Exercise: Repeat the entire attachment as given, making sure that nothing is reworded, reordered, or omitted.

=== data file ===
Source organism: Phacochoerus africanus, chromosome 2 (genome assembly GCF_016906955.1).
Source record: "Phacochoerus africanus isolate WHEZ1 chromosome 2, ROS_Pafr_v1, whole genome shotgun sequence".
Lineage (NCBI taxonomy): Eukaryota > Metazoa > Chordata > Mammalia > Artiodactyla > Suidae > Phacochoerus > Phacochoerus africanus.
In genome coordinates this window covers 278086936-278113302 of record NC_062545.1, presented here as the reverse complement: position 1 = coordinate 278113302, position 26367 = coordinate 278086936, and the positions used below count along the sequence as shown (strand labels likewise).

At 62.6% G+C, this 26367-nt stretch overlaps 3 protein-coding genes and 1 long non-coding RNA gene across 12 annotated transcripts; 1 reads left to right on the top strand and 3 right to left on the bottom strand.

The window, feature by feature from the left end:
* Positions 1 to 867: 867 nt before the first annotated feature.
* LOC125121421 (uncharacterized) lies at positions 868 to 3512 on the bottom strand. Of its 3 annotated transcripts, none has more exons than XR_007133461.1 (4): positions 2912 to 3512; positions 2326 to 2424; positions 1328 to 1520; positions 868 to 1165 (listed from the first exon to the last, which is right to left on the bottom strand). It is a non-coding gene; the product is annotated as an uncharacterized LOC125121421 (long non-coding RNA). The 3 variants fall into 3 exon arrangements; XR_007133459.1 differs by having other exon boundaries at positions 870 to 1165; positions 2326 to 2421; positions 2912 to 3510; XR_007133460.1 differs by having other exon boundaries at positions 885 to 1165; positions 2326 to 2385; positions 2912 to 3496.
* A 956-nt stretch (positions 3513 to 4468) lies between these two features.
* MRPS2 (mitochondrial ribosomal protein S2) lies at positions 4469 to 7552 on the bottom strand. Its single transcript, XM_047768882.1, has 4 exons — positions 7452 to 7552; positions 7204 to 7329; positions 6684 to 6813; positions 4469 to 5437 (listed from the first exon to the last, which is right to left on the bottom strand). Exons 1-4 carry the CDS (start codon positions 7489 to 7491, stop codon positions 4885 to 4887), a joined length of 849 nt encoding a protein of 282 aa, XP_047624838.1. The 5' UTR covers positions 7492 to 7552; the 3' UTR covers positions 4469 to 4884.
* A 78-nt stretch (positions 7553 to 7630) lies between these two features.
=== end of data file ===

Source organism: Phacochoerus africanus, chromosome 2 (genome assembly GCF_016906955.1).
Source record: "Phacochoerus africanus isolate WHEZ1 chromosome 2, ROS_Pafr_v1, whole genome shotgun sequence".
Lineage (NCBI taxonomy): Eukaryota > Metazoa > Chordata > Mammalia > Artiodactyla > Suidae > Phacochoerus > Phacochoerus africanus.
In genome coordinates this window covers 278086936-278113302 of record NC_062545.1, presented here as the reverse complement: position 1 = coordinate 278113302, position 26367 = coordinate 278086936, and the positions used below count along the sequence as shown (strand labels likewise).

At 62.6% G+C, this 26367-nt stretch overlaps 3 protein-coding genes and 1 long non-coding RNA gene across 12 annotated transcripts; 1 reads left to right on the top strand and 3 right to left on the bottom strand.

The window, feature by feature from the left end:
* Positions 1 to 867: 867 nt before the first annotated feature.
* LOC125121421 (uncharacterized) lies at positions 868 to 3512 on the bottom strand. Of its 3 annotated transcripts, none has more exons than XR_007133461.1 (4): positions 2912 to 3512; positions 2326 to 2424; positions 1328 to 1520; positions 868 to 1165 (listed from the first exon to the last, which is right to left on the bottom strand). It is a non-coding gene; the product is annotated as an uncharacterized LOC125121421 (long non-coding RNA). The 3 variants fall into 3 exon arrangements; XR_007133459.1 differs by having other exon boundaries at positions 870 to 1165; positions 2326 to 2421; positions 2912 to 3510; XR_007133460.1 differs by having other exon boundaries at positions 885 to 1165; positions 2326 to 2385; positions 2912 to 3496.
* A 956-nt stretch (positions 3513 to 4468) lies between these two features.
* MRPS2 (mitochondrial ribosomal protein S2) lies at positions 4469 to 7552 on the bottom strand. Its single transcript, XM_047768882.1, has 4 exons — positions 7452 to 7552; positions 7204 to 7329; positions 6684 to 6813; positions 4469 to 5437 (listed from the first exon to the last, which is right to left on the bottom strand). Exons 1-4 carry the CDS (start codon positions 7489 to 7491, stop codon positions 4885 to 4887), a joined length of 849 nt encoding a protein of 282 aa, XP_047624838.1. The 5' UTR covers positions 7492 to 7552; the 3' UTR covers positions 4469 to 4884.
* A 78-nt stretch (positions 7553 to 7630) lies between these two features.